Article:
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dc.contributor.advisorPurvis, Martin
dc.contributor.advisorCranefield, Stephen
dc.contributor.authorNowostawski, Mariusz
dc.date.available2011-10-19T21:10:19Z
dc.date.copyright2008
dc.identifier.citationNowostawski, M. (2008). Evolvable Virtual Machines (Thesis, Doctor of Philosophy). University of Otago. Retrieved from http://hdl.handle.net/10523/1910en
dc.identifier.urihttp://hdl.handle.net/10523/1910
dc.description.abstractThe Evolvable Virtual Machine abstract architecture (EVMA) is a computational architecture for dynamic hierarchically organised virtual machines. The concrete EVM instantiation (EVMI) builds on traditional stack-based models of computation and extends them by notions of hierarchy and reflection on the virtual machine level. The EVM Uni- verse is composed of a number of autonomous and asynchronously communicating EVM machines. The main contribution of this work lies in the new model of computation and in the architecture itself: a novel, compact, flexible and expressive representation of distributed concurrent computation. The EVMA provides a way of expressing and modelling auto-catalytic networks composed of a hierarchical hypercycle of autopoietic subsystems characterised by self-adaptable structural tendencies and self-organised criticality. EVMA provides capabilities for: a) self-learning of dynamical patterns through continuous observation of computable environments, b) self-compacting and generalisa- tion of existing program structures, c) emergence of efficient and robust communication code through appropriate machine assembly on both ends of communication channel. EVMA is in one sense a multi-dimensional generalisation of stack machine with the pur- pose of modelling concurrent asynchronous processing. EVMA approach can be also seen as a meta-evolutionary theory of evolution. The EVMA is designed to model systems that mimic living autonomous and adaptable computational processes. The EVMI prototype has been designed and developed to conduct experimental studies on complex evolving systems. The generality of our approach not only provides the means to experiment with complex hierarchical, computational and evolutionary systems, but it provides a useful model to evaluate, share and discuss the complex hierarchical systems in general. The EVMA provides a novel methodology and language to pursue research, to understand and to talk about evolution of complexity in living systems. In this thesis, we present the simple single-cell EVMI framework, discuss the multi-cell EVM Universe architecture, present experimental results, and propose further extensions, experimental studies, and possible hardware implementations of the EVMI.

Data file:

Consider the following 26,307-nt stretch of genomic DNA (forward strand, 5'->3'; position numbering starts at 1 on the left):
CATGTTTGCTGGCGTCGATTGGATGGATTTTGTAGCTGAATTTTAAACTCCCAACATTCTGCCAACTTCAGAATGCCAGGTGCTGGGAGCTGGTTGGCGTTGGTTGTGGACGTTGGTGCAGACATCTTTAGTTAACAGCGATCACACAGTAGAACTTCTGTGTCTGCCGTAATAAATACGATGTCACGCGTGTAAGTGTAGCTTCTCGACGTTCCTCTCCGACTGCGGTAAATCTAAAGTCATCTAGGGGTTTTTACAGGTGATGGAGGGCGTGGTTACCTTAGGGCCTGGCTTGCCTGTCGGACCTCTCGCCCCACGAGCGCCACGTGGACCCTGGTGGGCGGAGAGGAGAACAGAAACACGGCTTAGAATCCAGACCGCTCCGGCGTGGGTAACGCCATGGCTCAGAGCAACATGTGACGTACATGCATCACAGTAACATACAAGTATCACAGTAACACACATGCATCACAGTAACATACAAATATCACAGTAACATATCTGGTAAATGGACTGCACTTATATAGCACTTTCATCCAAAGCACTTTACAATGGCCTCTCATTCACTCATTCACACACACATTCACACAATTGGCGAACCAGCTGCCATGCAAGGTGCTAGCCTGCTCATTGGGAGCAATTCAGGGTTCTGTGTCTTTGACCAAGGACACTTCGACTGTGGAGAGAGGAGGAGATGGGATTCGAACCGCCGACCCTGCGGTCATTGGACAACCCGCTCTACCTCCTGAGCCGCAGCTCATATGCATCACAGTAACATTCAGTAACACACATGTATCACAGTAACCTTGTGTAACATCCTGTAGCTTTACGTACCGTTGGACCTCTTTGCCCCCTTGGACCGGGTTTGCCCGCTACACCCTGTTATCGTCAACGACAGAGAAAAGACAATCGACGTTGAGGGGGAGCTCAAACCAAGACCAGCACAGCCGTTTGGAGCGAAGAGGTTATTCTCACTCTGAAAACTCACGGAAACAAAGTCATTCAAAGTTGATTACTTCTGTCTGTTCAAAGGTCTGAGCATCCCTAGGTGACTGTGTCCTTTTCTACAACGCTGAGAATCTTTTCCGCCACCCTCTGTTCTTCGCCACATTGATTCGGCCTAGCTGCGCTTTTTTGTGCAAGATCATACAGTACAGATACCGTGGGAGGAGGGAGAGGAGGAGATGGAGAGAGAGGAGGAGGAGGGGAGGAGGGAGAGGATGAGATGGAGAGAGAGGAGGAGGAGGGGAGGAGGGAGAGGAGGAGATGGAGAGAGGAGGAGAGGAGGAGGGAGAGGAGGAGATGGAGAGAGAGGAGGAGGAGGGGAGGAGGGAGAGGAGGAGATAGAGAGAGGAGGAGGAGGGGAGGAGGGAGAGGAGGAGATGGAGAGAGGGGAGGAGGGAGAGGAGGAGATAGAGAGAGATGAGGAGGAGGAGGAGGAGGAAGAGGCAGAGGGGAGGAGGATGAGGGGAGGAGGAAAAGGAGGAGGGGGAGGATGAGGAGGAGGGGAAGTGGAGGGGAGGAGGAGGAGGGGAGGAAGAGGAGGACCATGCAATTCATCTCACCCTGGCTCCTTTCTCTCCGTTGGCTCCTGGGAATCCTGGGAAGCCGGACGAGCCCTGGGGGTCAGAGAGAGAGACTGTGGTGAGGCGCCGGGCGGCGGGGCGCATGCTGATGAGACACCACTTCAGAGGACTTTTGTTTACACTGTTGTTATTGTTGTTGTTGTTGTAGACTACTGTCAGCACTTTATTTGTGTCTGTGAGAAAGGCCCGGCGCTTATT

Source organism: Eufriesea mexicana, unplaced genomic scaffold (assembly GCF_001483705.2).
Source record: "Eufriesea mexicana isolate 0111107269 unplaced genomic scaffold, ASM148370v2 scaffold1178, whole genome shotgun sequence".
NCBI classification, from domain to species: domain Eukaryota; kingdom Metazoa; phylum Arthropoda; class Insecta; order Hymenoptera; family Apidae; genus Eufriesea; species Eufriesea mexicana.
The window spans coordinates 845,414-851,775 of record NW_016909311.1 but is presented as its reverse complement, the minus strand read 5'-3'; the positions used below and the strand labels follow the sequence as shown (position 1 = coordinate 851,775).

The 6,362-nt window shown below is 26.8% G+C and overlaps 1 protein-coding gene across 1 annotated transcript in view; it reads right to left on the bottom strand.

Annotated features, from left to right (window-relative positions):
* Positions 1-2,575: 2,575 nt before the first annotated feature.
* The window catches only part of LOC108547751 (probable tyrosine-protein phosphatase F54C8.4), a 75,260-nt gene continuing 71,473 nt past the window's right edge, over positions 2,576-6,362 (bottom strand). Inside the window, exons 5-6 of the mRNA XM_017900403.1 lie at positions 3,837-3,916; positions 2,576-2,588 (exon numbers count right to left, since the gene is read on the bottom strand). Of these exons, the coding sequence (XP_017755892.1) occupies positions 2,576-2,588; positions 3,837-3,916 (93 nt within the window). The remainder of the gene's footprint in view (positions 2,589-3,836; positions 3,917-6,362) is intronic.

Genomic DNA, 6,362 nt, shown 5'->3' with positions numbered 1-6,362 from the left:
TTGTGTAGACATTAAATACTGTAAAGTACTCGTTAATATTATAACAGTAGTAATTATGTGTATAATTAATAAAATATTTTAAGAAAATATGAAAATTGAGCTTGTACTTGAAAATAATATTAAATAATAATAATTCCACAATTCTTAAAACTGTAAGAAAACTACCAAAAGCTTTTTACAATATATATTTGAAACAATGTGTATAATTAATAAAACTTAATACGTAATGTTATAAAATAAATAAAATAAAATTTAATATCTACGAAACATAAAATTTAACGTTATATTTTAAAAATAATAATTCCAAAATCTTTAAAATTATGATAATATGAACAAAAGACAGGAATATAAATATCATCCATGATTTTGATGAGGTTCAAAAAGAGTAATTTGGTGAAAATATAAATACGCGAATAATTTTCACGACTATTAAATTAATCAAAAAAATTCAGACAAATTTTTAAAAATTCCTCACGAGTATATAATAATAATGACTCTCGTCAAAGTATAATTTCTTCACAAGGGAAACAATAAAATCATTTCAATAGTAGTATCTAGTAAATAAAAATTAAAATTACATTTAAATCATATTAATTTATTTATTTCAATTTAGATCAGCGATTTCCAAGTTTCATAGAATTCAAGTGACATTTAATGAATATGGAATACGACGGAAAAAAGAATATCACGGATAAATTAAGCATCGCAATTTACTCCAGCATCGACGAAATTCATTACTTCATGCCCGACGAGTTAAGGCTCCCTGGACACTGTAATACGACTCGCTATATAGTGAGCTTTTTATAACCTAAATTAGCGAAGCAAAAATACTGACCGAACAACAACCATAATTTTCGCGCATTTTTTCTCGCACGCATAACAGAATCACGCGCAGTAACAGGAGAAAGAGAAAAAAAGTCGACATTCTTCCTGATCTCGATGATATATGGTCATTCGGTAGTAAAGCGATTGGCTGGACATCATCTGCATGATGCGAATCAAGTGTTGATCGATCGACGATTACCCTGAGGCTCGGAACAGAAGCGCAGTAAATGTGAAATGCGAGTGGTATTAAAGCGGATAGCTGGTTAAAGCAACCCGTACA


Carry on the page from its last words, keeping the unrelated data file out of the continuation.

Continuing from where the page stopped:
dc.format.mimetypeapplication/pdf
dc.language.isoen
dc.publisherUniversity of Otago
dc.rightsAll items in OUR Archive are provided for private study and research purposes and are protected by copyright with all rights reserved unless otherwise indicated.
dc.subjectnatural evolution
dc.subjectnatural life
dc.subjectcomputation
dc.subjectvirtual machine
dc.subjectevolutionary computing
dc.subjectartificial evolution
dc.subjectartificial life
dc.subjectparallel computing
dc.subjectautonomic computing
dc.subjectself-organised systems
dc.subjectautopoiesis
dc.subjectautocatalytic cycles
dc.subjecthypercycles
dc.subjecthierarchies
dc.subjectautonomy
dc.titleEvolvable Virtual Machines
dc.typeThesis
dc.date.updated2011-10-19T09:22:50Z
thesis.degree.disciplineInformation Science
thesis.degree.nameDoctor of Philosophy
thesis.degree.grantorUniversity of Otago
thesis.degree.levelDoctoral
otago.openaccessOpen
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